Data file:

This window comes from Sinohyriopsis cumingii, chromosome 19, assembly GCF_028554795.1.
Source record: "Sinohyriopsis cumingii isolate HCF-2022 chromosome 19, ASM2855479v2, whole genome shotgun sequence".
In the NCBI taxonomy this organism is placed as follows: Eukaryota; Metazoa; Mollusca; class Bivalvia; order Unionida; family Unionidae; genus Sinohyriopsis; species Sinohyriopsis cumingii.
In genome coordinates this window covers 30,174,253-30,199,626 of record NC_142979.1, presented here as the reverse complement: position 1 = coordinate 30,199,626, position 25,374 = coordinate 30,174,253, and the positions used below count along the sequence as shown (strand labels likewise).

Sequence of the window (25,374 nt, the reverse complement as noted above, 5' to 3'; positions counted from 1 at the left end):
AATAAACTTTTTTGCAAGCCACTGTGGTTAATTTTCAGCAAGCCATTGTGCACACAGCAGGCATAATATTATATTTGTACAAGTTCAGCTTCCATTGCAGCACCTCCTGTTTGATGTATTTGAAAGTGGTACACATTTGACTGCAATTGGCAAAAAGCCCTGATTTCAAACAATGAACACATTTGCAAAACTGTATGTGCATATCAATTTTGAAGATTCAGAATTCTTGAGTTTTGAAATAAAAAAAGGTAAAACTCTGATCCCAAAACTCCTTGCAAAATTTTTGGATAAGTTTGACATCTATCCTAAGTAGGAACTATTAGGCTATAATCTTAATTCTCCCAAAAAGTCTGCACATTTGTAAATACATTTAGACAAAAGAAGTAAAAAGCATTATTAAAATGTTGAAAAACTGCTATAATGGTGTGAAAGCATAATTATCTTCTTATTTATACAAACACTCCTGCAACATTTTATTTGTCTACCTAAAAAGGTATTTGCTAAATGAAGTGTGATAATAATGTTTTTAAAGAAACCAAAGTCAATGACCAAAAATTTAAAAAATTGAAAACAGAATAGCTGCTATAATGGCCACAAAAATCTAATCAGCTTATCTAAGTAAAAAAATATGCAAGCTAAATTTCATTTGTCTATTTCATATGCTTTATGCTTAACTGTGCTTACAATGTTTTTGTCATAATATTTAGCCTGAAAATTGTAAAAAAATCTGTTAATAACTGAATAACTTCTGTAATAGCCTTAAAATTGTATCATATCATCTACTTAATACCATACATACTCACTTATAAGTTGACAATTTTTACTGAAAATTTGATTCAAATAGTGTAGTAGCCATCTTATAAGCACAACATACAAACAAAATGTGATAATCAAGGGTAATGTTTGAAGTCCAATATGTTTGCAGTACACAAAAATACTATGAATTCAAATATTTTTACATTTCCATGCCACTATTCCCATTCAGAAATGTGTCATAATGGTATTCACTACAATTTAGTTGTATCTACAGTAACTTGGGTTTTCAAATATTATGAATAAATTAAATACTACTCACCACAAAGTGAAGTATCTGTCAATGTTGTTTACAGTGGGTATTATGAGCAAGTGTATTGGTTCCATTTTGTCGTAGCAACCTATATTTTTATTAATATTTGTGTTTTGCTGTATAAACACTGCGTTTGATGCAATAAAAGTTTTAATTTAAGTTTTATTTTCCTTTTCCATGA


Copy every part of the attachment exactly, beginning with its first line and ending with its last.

This window comes from Sinohyriopsis cumingii, chromosome 19, assembly GCF_028554795.1.
Source record: "Sinohyriopsis cumingii isolate HCF-2022 chromosome 19, ASM2855479v2, whole genome shotgun sequence".
In the NCBI taxonomy this organism is placed as follows: Eukaryota; Metazoa; Mollusca; class Bivalvia; order Unionida; family Unionidae; genus Sinohyriopsis; species Sinohyriopsis cumingii.
In genome coordinates this window covers 30,174,253-30,199,626 of record NC_142979.1, presented here as the reverse complement: position 1 = coordinate 30,199,626, position 25,374 = coordinate 30,174,253, and the positions used below count along the sequence as shown (strand labels likewise).

Sequence of the window (25,374 nt, the reverse complement as noted above, 5' to 3'; positions counted from 1 at the left end):
AATAAACTTTTTTGCAAGCCACTGTGGTTAATTTTCAGCAAGCCATTGTGCACACAGCAGGCATAATATTATATTTGTACAAGTTCAGCTTCCATTGCAGCACCTCCTGTTTGATGTATTTGAAAGTGGTACACATTTGACTGCAATTGGCAAAAAGCCCTGATTTCAAACAATGAACACATTTGCAAAACTGTATGTGCATATCAATTTTGAAGATTCAGAATTCTTGAGTTTTGAAATAAAAAAAGGTAAAACTCTGATCCCAAAACTCCTTGCAAAATTTTTGGATAAGTTTGACATCTATCCTAAGTAGGAACTATTAGGCTATAATCTTAATTCTCCCAAAAAGTCTGCACATTTGTAAATACATTTAGACAAAAGAAGTAAAAAGCATTATTAAAATGTTGAAAAACTGCTATAATGGTGTGAAAGCATAATTATCTTCTTATTTATACAAACACTCCTGCAACATTTTATTTGTCTACCTAAAAAGGTATTTGCTAAATGAAGTGTGATAATAATGTTTTTAAAGAAACCAAAGTCAATGACCAAAAATTTAAAAAATTGAAAACAGAATAGCTGCTATAATGGCCACAAAAATCTAATCAGCTTATCTAAGTAAAAAAATATGCAAGCTAAATTTCATTTGTCTATTTCATATGCTTTATGCTTAACTGTGCTTACAATGTTTTTGTCATAATATTTAGCCTGAAAATTGTAAAAAAATCTGTTAATAACTGAATAACTTCTGTAATAGCCTTAAAATTGTATCATATCATCTACTTAATACCATACATACTCACTTATAAGTTGACAATTTTTACTGAAAATTTGATTCAAATAGTGTAGTAGCCATCTTATAAGCACAACATACAAACAAAATGTGATAATCAAGGGTAATGTTTGAAGTCCAATATGTTTGCAGTACACAAAAATACTATGAATTCAAATATTTTTACATTTCCATGCCACTATTCCCATTCAGAAATGTGTCATAATGGTATTCACTACAATTTAGTTGTATCTACAGTAACTTGGGTTTTCAAATATTATGAATAAATTAAATACTACTCACCACAAAGTGAAGTATCTGTCAATGTTGTTTACAGTGGGTATTATGAGCAAGTGTATTGGTTCCATTTTGTCGTAGCAACCTATATTTTTATTAATATTTGTGTTTTGCTGTATAAACACTGCGTTTGATGCAATAAAAGTTTTAATTTAAGTTTTATTTTCCTTTTCCATGA